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HOME NRI JOURNAL A Better Future for the Post-Corona Era Created through Digitalization of National and Local Governments


Innovation magazine that generates hints for the future


A Better Future for the Post-Corona Era Created through Digitalization of National and Local Governments

Tadashi Mizuishi, Social System Consulting Department


#Policy recommendations

Dec. 01, 2020

Countries and regions around the world have been required to make various judgments and measures against Covid-19 in a short period of time. What became clear from this was the importance of speed in responding to emergencies. Going forward, with the need for difficult maneuvering to balance infection control measures and economic measures, the digitalization of Japan’s national and local governments is an urgent task, says Tadashi Mizuishi of Nomura Research Institute (NRI). We talked to Mr. Mizuishi, who has been involved in public policy for many years.

The biggest lesson in the response to Covid-19 is the importance of emergency response speed

When we look at the responses to Covid-19 in countries and regions around the world, we can see that countries and regions that implemented effective measures at an early stage have succeeded in suppressing the number of infected people.

Taiwan for example, having experienced the SARS epidemic in 2003, began quarantine measures at the end of 2019, and foreign entry restrictions in late January. In mid-February, they requested that people refrain from going out, and established a PCR testing system in late February. As a result, Taiwan has been very successful in controlling coronavirus infections, as is well known.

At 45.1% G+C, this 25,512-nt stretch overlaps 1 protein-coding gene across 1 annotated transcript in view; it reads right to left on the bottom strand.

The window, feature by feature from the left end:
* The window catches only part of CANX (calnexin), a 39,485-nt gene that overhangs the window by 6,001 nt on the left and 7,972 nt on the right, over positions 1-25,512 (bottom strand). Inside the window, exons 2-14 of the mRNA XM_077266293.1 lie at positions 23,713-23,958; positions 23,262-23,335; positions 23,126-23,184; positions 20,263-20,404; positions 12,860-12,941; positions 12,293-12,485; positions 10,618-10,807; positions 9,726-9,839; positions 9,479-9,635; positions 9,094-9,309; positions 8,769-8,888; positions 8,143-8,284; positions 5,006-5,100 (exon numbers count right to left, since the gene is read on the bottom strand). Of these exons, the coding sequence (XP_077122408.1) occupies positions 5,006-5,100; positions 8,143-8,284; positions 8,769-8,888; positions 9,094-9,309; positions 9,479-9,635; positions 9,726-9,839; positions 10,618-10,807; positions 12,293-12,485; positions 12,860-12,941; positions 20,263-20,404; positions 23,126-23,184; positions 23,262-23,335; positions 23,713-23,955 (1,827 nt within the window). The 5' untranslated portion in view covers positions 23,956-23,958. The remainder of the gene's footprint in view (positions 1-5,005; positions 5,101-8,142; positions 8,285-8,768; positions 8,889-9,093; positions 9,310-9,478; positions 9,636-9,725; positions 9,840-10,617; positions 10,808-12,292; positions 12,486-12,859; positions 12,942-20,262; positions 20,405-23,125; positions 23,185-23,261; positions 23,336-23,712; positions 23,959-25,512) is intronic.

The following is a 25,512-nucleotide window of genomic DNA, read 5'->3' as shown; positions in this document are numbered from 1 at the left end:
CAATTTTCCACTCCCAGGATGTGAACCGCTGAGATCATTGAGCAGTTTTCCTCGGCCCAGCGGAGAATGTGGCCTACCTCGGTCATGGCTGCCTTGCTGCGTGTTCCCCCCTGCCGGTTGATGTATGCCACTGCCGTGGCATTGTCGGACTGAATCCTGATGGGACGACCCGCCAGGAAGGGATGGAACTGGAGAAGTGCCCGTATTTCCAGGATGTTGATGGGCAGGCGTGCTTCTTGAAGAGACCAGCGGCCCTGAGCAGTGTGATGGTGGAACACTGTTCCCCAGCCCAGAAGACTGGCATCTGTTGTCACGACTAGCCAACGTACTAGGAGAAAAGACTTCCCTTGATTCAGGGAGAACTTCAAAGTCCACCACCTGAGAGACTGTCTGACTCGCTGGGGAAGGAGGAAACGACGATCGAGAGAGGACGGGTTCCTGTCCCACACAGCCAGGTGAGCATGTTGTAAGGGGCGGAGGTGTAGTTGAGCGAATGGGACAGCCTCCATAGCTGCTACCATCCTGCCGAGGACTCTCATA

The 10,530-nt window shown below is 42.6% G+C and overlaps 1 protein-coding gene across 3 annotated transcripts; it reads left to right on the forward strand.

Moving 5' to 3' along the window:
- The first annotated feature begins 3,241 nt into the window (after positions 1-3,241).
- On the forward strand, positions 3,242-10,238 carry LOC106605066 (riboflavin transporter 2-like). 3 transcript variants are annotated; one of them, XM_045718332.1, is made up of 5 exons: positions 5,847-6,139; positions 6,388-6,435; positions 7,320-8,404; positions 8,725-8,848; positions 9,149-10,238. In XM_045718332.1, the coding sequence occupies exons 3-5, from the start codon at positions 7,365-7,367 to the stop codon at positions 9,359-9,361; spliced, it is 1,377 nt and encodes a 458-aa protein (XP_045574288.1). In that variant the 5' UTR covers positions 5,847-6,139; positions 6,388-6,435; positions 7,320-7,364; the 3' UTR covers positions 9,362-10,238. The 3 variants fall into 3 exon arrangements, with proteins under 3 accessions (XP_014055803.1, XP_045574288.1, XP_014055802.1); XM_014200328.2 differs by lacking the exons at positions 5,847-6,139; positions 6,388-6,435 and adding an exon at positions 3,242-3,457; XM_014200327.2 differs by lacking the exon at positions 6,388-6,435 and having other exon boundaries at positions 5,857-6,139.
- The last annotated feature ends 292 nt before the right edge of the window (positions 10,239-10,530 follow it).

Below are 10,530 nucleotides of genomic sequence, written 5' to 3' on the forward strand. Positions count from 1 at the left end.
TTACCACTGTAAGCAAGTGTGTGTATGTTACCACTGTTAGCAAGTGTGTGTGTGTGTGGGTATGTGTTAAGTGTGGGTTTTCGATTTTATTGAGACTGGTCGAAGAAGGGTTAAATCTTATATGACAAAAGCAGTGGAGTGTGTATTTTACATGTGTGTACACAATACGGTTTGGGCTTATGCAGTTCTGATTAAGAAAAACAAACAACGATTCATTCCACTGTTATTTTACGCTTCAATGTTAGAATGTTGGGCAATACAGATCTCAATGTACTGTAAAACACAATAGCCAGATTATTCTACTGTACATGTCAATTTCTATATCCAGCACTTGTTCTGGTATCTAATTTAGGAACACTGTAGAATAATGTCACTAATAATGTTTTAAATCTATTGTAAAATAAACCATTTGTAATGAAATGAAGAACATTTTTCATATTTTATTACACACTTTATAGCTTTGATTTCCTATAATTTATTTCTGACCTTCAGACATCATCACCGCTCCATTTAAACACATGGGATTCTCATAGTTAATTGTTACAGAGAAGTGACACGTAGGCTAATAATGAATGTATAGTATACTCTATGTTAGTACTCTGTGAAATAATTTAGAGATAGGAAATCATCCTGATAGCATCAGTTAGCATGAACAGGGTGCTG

Taking advantage of the lessons learned from MERS, South Korea has succeeded in suppressing infections by thoroughly implementing a testing system and contact tracing with isolation measures, from the beginning of February 2020. In addition, it requested that people refrain from going out from the beginning of March.

The growth rate of real GDP in countries with widespread infections has been significantly lower year-on-year, but Taiwan and South Korea, which have succeeded in controlling infections, have minimized the impacts on their economies.

In response to Covid-19, Japan’s national and local governments have been required to make difficult maneuvers to balance infection control measures and economic measures in an unprecedented situation. The biggest lesson learned from all this is probably the importance of response speed.

What is needed is both speedy decision-making and flexible policy changes

In August 2020, NRI conducted a “Survey on Covid-19-Related Measures” and analyzed it using the social listening*1 method in order to understand the voices of citizens regarding Covid-19-related measures in Japan.

On the basis of the survey, with respect to “distribution of cloth masks”, we learned that negative reactions regarding speed were particularly strong, with a sharp increase in people answering that it was “slow” or “unnecessary” in the month and a half from the government’s announcement to 10% completion of distribution. Furthermore, regarding the “100,000-yen benefit” as well, most dissatisfaction was concerned with the response speed, and it was found that negative feelings regarding speed and procedures increased due to the delay in distribution mainly in large cities.

Meanwhile, with respect to “requests to refrain from going out” by prefectural and local governments, positive and negative feelings were roughly even, and in Hokkaido and Osaka, which responded quickly based on their own standards, positive reactions to requests to refrain from going exceeded negative reactions.

What this shows us is the importance for national and local governments to accurately interpret what is happening, make the best possible decisions as quickly as possible, and flexibly change their policies according to the situation, regardless of initial hypotheses and judgments.

  • *1